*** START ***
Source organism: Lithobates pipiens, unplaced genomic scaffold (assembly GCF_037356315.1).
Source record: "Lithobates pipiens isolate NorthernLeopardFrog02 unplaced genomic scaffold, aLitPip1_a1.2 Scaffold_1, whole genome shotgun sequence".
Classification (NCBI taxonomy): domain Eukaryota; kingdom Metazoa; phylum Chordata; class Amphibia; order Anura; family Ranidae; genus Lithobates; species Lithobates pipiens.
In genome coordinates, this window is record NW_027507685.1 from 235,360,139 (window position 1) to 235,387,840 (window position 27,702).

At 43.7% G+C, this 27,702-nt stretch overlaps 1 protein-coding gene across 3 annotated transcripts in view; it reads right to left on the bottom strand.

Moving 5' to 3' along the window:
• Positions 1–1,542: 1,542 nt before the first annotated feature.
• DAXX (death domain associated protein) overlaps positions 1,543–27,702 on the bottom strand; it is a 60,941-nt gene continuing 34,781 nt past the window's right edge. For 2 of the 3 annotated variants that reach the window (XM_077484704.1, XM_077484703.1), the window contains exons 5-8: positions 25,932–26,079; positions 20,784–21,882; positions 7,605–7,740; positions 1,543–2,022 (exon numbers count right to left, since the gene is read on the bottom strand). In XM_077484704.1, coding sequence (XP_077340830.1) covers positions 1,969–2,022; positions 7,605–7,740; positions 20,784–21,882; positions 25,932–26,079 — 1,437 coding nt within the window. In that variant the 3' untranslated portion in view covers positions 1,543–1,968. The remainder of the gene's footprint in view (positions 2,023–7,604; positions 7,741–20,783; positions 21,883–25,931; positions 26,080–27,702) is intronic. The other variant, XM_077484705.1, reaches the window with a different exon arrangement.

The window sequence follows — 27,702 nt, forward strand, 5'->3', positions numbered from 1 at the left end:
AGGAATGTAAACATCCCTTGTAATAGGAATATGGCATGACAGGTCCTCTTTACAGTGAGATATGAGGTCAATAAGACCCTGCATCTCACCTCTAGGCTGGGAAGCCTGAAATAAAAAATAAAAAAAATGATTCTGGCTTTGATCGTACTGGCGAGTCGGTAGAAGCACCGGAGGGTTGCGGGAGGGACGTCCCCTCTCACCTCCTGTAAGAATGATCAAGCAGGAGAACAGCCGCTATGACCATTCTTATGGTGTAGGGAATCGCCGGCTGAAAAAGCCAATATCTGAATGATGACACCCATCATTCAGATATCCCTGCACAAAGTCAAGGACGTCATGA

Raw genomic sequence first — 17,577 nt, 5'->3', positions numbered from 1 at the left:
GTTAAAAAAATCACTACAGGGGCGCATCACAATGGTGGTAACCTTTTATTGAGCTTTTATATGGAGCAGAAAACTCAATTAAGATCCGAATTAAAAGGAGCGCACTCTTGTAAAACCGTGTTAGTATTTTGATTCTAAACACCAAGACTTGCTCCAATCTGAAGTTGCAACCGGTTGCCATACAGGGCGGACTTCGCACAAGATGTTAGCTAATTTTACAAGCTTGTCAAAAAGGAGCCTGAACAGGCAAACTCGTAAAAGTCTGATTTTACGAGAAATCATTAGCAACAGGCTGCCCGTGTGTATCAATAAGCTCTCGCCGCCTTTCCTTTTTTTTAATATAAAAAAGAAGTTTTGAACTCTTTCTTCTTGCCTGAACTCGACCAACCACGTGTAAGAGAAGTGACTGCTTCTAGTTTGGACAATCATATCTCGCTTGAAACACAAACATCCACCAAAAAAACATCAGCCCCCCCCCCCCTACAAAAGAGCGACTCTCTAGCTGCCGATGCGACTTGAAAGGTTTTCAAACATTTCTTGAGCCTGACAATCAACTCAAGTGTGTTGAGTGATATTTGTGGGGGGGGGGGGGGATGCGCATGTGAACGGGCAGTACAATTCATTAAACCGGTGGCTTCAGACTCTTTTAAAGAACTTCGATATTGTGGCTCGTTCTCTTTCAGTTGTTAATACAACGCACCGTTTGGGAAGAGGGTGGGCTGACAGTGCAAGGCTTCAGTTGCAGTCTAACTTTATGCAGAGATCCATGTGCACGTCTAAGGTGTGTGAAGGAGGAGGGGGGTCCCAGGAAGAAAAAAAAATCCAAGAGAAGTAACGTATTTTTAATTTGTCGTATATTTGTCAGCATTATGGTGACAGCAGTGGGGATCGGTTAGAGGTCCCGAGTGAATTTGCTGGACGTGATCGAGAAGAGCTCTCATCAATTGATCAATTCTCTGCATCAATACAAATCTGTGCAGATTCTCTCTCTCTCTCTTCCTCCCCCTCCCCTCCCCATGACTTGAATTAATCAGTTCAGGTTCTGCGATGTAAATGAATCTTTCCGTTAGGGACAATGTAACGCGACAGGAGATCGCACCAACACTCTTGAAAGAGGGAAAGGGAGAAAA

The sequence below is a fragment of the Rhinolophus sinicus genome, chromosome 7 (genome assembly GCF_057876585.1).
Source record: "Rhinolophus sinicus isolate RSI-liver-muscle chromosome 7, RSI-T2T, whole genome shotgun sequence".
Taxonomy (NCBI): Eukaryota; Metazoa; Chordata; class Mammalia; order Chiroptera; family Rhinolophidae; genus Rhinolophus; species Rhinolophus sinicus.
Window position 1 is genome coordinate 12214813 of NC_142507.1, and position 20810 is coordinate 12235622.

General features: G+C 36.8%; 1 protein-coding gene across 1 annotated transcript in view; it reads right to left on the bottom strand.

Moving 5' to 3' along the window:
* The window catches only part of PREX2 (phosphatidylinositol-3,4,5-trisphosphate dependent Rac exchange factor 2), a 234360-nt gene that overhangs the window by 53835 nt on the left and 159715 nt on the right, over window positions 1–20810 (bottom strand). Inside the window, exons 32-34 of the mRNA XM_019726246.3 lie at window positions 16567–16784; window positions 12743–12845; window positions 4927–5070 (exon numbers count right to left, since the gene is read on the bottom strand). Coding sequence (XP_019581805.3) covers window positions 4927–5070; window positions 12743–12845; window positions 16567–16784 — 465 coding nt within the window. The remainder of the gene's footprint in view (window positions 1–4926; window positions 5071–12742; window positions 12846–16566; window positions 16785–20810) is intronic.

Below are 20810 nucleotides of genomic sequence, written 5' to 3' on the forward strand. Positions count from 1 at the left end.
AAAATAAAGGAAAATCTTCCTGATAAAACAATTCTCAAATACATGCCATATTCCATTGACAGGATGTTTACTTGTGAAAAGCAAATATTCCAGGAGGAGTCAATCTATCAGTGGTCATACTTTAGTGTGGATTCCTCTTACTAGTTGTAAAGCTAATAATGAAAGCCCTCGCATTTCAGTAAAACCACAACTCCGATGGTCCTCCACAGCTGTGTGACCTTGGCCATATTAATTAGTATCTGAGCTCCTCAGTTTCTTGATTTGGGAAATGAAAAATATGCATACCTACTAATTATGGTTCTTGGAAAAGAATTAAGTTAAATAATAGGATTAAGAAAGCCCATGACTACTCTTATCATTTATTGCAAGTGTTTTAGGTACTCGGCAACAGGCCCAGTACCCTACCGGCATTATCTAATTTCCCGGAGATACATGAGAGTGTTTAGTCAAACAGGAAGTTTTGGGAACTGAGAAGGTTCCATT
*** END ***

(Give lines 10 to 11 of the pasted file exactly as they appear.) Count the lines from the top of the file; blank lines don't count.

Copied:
AGGAATGTAAACATCCCTTGTAATAGGAATATGGCATGACAGGTCCTCTTTACAGTGAGATATGAGGTCAATAAGACCCTGCATCTCACCTCTAGGCTGGGAAGCCTGAAATAAAAAATAAAAAAAATGATTCTGGCTTTGATCGTACTGGCGAGTCGGTAGAAGCACCGGAGGGTTGCGGGAGGGACGTCCCCTCTCACCTCCTGTAAGAATGATCAAGCAGGAGAACAGCCGCTATGACCATTCTTATGGTGTAGGGAATCGCCGGCTGAAAAAGCCAATATCTGAATGATGACACCCATCATTCAGATATCCCTGCACAAAGTCAAGGACGTCATGA

Raw genomic sequence first — 17,577 nt, 5'->3', positions numbered from 1 at the left: